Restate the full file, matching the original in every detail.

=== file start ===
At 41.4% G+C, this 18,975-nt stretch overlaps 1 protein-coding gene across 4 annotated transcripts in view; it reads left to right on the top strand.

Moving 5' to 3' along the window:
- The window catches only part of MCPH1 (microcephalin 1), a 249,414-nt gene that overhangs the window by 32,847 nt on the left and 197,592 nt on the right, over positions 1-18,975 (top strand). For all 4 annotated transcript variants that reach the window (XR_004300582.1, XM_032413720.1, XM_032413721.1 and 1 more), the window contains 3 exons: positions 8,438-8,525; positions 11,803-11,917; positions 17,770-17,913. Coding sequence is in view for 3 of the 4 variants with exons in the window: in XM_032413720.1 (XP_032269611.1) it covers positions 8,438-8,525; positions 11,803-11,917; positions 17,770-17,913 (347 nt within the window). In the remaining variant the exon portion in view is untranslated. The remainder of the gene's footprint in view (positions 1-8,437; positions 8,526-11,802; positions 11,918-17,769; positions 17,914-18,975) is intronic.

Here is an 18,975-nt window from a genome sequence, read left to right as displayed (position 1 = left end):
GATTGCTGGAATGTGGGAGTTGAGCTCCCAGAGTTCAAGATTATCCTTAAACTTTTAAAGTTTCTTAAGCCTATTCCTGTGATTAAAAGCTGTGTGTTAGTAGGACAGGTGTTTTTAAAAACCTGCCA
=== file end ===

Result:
At 41.4% G+C, this 18,975-nt stretch overlaps 1 protein-coding gene across 4 annotated transcripts in view; it reads left to right on the top strand.

Moving 5' to 3' along the window:
- The window catches only part of MCPH1 (microcephalin 1), a 249,414-nt gene that overhangs the window by 32,847 nt on the left and 197,592 nt on the right, over positions 1-18,975 (top strand). For all 4 annotated transcript variants that reach the window (XR_004300582.1, XM_032413720.1, XM_032413721.1 and 1 more), the window contains 3 exons: positions 8,438-8,525; positions 11,803-11,917; positions 17,770-17,913. Coding sequence is in view for 3 of the 4 variants with exons in the window: in XM_032413720.1 (XP_032269611.1) it covers positions 8,438-8,525; positions 11,803-11,917; positions 17,770-17,913 (347 nt within the window). In the remaining variant the exon portion in view is untranslated. The remainder of the gene's footprint in view (positions 1-8,437; positions 8,526-11,802; positions 11,918-17,769; positions 17,914-18,975) is intronic.

Here is an 18,975-nt window from a genome sequence, read left to right as displayed (position 1 = left end):
GATTGCTGGAATGTGGGAGTTGAGCTCCCAGAGTTCAAGATTATCCTTAAACTTTTAAAGTTTCTTAAGCCTATTCCTGTGATTAAAAGCTGTGTGTTAGTAGGACAGGTGTTTTTAAAAACCTGCCA